Uveitis screening should start immediately when juvenile idiopathic arthritis (JIA) is suspected or confirmed—and continue for at least eight years after diagnosis, a recent study suggests. The researchers add that timely systemic immunosuppressive treatment in patients at high risk of developing ocular complications can help to maintain control of any ocular inflammation.

This population-based, multicenter, prospective, cross-sectional study followed 434 patients with JIA for 18 years.

A team observed the development of uveitis in 22.1% of patients with JIA, diagnosing 2.8% between eight and 18 years of follow-up. They added that active uveitis was present in 24.4% of patients at the 18-year visit. They noted that systemic immunosuppressive medication was more common among patients with uveitis (49.0%) compared with patients without uveitis (23.1%).

The investigators found ocular complications in 38.8% of patients and discovered that the presence of antinuclear antibodies and a short duration between the onset of JIA and the diagnosis of uveitis were risk factors for developing ocular complications. They noted that patients with a diagnosis of uveitis before the onset of JIA all developed cataract and had an increased risk of developing glaucoma. The added that 8.9% of patients with uveitis had decreased visual acuity and 5.0% patients with JIA and uveitis had binocular decreased visual acuity.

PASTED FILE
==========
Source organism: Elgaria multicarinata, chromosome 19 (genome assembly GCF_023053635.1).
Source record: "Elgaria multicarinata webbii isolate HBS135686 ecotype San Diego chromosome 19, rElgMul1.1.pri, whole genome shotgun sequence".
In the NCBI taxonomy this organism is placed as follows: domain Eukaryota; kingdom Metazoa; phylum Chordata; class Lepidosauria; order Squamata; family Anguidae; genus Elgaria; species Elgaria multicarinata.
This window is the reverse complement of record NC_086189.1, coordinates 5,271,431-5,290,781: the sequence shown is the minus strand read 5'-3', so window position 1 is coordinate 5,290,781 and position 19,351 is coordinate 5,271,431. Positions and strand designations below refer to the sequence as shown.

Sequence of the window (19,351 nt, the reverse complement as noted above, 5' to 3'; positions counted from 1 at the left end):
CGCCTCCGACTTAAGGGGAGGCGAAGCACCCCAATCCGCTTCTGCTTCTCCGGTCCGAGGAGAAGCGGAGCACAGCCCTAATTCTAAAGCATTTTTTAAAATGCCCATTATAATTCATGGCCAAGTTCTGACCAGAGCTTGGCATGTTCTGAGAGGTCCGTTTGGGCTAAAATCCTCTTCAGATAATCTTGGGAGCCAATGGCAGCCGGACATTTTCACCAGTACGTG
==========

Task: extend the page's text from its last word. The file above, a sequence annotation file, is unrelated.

Rypdal V, Glerup M, Songstad NT, et al. Uveitis in juvenile idiopathic arthritis: 18-year outcome in the population-based Nordic cohort study. Ophthalmology. August 28, 2020. [Epub ahead of print].